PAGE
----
Artist Biography

Ernest Lawson

(1873 - 1939)

Table of Contents

    A popular member of “The Eight” who depicted modern, urban life using a bold, impressionist technique.

    By Nina Sangimino

    I. Biography

    Ernest Lawson, while Canadian-born, became one of the most important American modernist painters in the beginning of the twentieth century. Born in Halifax, Nova Scotia, he moved to Kansas City, Missouri in 1888 where he studied art for the first time at the Kansas City Art Institute. He continued his artistic training through night classes at the Santa Clara Art Academy when he moved to Mexico City with his father, a physician. Employed by English engineering company Pearson & Son as a draftsman while in Mexico, Lawson was able to save enough money to fund his future lessons in both the United States and France. In 1890, he moved to New York to study at the Art Students League under renowned American impressionists Williard Leroy Metcalf, John Henry Twachtman, and Julian Alden Weir. Lawson’s first biographer, F. Newlin Price, stated in his 1930 monograph on the artist that his “real beginning” as a painter did not occur until the summer of 1892 when he learned plein-air painting with Twachtman and Weir at the artist colony in Cos Cob, Connecticut. However, he did not find instant success in his experiments outside of the studio. Price recounts that Lawson’s first completed panel at Cos Cob was far from a masterpiece:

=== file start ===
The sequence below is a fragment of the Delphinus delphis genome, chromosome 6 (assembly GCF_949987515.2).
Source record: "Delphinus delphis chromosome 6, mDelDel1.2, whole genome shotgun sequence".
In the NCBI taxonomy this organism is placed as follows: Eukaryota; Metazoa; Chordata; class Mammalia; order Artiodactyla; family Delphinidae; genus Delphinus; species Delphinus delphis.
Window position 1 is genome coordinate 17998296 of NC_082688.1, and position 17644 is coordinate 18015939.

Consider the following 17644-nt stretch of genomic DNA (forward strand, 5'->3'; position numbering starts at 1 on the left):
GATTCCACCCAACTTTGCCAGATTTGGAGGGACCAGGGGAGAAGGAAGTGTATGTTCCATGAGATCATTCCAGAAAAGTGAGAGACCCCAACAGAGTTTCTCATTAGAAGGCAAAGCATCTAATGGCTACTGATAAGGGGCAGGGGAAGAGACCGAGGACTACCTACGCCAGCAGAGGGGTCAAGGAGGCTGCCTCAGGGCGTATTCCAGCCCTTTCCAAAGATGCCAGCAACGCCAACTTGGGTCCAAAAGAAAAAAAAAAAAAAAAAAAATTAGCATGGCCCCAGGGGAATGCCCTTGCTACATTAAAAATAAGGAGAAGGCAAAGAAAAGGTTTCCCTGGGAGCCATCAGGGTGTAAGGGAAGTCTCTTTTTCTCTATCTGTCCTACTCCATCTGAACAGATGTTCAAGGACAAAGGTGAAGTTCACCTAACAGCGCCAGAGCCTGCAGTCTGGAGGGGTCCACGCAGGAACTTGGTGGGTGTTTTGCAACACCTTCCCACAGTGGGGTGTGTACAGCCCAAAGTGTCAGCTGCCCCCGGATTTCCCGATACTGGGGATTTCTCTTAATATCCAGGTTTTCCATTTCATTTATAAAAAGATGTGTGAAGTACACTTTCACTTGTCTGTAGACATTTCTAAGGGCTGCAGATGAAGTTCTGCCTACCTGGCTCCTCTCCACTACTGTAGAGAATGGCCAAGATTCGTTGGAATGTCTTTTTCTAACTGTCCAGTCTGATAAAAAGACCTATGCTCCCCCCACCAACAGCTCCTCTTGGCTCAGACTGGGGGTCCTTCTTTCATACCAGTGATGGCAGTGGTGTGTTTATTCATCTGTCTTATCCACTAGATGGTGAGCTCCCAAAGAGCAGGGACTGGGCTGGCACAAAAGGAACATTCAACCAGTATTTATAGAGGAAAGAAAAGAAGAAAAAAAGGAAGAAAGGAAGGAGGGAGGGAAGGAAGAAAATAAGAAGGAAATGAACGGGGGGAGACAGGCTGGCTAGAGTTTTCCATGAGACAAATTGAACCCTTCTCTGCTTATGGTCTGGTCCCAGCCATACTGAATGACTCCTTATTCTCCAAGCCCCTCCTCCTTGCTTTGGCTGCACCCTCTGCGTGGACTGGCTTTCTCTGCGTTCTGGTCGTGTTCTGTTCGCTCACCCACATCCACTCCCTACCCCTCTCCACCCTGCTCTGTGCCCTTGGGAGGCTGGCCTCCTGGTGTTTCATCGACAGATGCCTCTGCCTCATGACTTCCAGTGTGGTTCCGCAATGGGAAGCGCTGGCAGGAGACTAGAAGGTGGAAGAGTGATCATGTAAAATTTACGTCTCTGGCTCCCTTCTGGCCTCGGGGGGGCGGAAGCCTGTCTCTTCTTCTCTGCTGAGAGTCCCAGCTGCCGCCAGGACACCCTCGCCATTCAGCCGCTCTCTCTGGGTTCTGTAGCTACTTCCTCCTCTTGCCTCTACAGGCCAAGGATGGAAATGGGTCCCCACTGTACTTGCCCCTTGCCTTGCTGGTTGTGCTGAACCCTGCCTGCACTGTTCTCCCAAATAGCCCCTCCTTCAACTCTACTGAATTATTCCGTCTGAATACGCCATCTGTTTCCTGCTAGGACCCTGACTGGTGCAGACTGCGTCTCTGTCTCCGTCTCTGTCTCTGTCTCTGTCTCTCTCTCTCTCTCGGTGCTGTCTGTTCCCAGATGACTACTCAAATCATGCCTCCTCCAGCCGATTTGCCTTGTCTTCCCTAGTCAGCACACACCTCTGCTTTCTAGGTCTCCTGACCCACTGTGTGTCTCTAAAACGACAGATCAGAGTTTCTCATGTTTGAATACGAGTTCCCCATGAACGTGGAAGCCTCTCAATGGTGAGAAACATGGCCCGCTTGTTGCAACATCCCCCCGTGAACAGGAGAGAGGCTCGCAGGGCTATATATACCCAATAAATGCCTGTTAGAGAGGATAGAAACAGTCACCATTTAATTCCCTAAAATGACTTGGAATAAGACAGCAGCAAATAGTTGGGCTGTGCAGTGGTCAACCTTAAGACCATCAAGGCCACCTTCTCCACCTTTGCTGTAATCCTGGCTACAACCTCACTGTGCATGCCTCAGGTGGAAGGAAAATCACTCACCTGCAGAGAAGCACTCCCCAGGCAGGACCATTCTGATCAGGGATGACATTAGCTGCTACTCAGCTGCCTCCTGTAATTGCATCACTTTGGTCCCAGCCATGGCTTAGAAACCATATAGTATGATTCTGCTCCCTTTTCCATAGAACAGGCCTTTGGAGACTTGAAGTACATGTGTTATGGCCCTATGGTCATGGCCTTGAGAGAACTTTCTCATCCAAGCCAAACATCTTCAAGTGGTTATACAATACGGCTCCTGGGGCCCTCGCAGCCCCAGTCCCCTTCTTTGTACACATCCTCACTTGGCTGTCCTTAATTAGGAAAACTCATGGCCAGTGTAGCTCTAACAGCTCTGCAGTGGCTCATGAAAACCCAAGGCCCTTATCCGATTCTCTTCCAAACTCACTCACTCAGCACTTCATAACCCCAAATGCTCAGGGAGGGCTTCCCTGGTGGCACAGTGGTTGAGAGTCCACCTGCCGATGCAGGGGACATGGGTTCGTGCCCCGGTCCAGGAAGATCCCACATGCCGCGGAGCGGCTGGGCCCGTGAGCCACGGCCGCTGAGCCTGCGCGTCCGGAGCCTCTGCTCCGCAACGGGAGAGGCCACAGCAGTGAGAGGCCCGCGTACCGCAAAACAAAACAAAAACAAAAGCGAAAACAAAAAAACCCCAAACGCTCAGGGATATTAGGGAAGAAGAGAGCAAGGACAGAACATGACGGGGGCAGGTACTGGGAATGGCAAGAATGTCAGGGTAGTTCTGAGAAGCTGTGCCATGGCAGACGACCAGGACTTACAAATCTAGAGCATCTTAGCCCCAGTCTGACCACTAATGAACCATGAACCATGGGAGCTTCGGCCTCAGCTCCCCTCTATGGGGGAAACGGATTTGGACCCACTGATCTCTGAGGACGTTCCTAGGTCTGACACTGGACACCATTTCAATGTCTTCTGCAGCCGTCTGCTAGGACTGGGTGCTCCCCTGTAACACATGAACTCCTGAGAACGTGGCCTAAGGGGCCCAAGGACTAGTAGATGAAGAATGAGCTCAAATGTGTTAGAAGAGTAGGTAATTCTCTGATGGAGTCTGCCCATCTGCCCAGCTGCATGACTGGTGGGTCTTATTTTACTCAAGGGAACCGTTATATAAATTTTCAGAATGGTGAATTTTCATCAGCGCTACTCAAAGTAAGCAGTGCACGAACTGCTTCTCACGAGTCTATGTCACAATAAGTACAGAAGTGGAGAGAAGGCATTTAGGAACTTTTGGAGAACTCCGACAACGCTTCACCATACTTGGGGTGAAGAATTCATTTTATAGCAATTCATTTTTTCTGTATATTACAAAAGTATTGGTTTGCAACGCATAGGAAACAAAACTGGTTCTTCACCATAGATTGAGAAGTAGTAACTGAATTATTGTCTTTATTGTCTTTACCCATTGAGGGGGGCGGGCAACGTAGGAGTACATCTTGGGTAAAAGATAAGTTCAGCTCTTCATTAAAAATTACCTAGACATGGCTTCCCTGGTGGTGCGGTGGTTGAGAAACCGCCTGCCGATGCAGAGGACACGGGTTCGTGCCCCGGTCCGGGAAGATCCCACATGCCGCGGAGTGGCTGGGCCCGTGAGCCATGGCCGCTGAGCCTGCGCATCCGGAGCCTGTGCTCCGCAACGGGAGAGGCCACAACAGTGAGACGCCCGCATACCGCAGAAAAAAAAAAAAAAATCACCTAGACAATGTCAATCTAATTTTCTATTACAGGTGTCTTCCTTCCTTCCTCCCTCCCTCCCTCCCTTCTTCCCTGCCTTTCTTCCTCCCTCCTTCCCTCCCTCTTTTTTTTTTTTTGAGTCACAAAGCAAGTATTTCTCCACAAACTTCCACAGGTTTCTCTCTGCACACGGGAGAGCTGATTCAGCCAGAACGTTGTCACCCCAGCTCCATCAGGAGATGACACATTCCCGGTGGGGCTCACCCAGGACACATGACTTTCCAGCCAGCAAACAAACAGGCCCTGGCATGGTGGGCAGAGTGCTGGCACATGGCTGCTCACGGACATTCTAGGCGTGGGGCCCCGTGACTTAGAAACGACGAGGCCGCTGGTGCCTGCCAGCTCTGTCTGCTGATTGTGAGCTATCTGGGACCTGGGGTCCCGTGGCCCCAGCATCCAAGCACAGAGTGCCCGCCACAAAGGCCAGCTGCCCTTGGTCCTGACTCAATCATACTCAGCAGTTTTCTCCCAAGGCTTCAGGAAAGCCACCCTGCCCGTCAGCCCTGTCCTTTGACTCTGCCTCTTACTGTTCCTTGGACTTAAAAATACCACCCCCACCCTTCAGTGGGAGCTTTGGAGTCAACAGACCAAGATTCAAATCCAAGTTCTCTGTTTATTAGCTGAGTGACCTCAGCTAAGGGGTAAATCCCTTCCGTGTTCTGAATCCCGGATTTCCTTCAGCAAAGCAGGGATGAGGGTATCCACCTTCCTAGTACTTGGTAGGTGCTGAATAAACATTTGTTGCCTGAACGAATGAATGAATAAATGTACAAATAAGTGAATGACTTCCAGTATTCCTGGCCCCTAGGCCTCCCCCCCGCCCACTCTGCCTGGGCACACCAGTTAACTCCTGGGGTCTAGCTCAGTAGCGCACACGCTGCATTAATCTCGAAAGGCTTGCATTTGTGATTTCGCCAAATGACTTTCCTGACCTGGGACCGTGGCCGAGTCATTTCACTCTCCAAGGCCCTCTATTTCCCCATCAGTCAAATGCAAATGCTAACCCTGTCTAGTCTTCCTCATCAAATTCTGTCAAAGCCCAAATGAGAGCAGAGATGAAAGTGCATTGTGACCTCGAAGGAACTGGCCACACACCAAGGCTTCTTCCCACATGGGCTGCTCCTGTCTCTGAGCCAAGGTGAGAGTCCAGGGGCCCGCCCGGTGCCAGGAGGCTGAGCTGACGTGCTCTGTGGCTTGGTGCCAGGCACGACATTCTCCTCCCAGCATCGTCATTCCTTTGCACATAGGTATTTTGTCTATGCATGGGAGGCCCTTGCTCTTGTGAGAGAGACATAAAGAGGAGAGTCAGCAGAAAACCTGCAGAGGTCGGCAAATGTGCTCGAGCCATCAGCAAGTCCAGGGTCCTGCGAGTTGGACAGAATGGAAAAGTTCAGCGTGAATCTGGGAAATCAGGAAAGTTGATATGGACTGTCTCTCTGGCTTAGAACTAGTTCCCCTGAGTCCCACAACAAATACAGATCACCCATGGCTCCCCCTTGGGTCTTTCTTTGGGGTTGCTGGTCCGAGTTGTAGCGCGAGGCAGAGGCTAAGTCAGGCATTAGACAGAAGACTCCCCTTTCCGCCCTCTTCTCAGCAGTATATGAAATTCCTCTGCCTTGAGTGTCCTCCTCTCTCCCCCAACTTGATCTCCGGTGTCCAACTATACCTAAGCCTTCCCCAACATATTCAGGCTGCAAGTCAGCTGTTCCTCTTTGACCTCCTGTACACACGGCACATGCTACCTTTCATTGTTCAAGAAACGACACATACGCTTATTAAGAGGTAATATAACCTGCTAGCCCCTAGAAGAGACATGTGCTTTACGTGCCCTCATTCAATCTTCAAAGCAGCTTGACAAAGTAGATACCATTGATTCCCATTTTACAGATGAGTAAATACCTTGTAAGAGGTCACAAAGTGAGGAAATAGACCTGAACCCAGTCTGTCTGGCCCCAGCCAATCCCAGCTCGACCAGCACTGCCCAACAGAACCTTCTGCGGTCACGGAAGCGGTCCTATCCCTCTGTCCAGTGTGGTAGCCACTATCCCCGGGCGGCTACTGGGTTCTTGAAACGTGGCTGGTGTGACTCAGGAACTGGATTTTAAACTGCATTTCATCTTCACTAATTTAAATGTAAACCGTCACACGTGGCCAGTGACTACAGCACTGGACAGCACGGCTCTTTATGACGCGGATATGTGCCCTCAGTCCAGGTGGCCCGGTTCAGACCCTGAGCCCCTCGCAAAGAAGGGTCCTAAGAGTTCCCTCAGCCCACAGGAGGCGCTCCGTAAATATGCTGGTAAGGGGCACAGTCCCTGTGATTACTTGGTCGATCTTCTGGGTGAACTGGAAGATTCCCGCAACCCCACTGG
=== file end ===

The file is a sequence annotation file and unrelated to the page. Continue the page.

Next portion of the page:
He was proud of his achievement! It was his idea of art complete. But Weir in the first criticism exclaimed “By Jove, I have never seen so bad a picture. Who painted it?” Lawson admitted his authorship, then they talked and the young art student saw his masterpiece all in a new light. There was nothing there after all, nothing he had seen, nothing he had felt. In a few days he came in with the sketch of an old red barn, that had color and dash and a relentless energy of light. “Fine. Who painted this?” And so Lawson started to arrive.[1]